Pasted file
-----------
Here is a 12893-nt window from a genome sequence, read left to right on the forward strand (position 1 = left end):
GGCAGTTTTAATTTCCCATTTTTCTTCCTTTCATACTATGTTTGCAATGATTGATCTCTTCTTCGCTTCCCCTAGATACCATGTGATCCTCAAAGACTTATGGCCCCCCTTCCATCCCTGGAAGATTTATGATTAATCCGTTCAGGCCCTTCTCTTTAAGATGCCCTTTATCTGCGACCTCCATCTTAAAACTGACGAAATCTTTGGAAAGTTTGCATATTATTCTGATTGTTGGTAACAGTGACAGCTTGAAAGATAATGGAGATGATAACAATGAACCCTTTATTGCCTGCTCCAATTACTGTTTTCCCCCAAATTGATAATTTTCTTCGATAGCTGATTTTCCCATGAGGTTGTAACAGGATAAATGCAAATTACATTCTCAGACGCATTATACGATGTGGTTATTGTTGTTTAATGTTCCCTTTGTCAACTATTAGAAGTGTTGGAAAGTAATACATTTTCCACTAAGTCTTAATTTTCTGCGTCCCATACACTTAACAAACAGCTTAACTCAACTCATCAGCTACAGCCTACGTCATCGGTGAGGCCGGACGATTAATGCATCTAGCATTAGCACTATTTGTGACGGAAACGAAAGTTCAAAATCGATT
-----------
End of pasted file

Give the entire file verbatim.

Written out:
Here is a 12893-nt window from a genome sequence, read left to right on the forward strand (position 1 = left end):
GGCAGTTTTAATTTCCCATTTTTCTTCCTTTCATACTATGTTTGCAATGATTGATCTCTTCTTCGCTTCCCCTAGATACCATGTGATCCTCAAAGACTTATGGCCCCCCTTCCATCCCTGGAAGATTTATGATTAATCCGTTCAGGCCCTTCTCTTTAAGATGCCCTTTATCTGCGACCTCCATCTTAAAACTGACGAAATCTTTGGAAAGTTTGCATATTATTCTGATTGTTGGTAACAGTGACAGCTTGAAAGATAATGGAGATGATAACAATGAACCCTTTATTGCCTGCTCCAATTACTGTTTTCCCCCAAATTGATAATTTTCTTCGATAGCTGATTTTCCCATGAGGTTGTAACAGGATAAATGCAAATTACATTCTCAGACGCATTATACGATGTGGTTATTGTTGTTTAATGTTCCCTTTGTCAACTATTAGAAGTGTTGGAAAGTAATACATTTTCCACTAAGTCTTAATTTTCTGCGTCCCATACACTTAACAAACAGCTTAACTCAACTCATCAGCTACAGCCTACGTCATCGGTGAGGCCGGACGATTAATGCATCTAGCATTAGCACTATTTGTGACGGAAACGAAAGTTCAAAATCGATT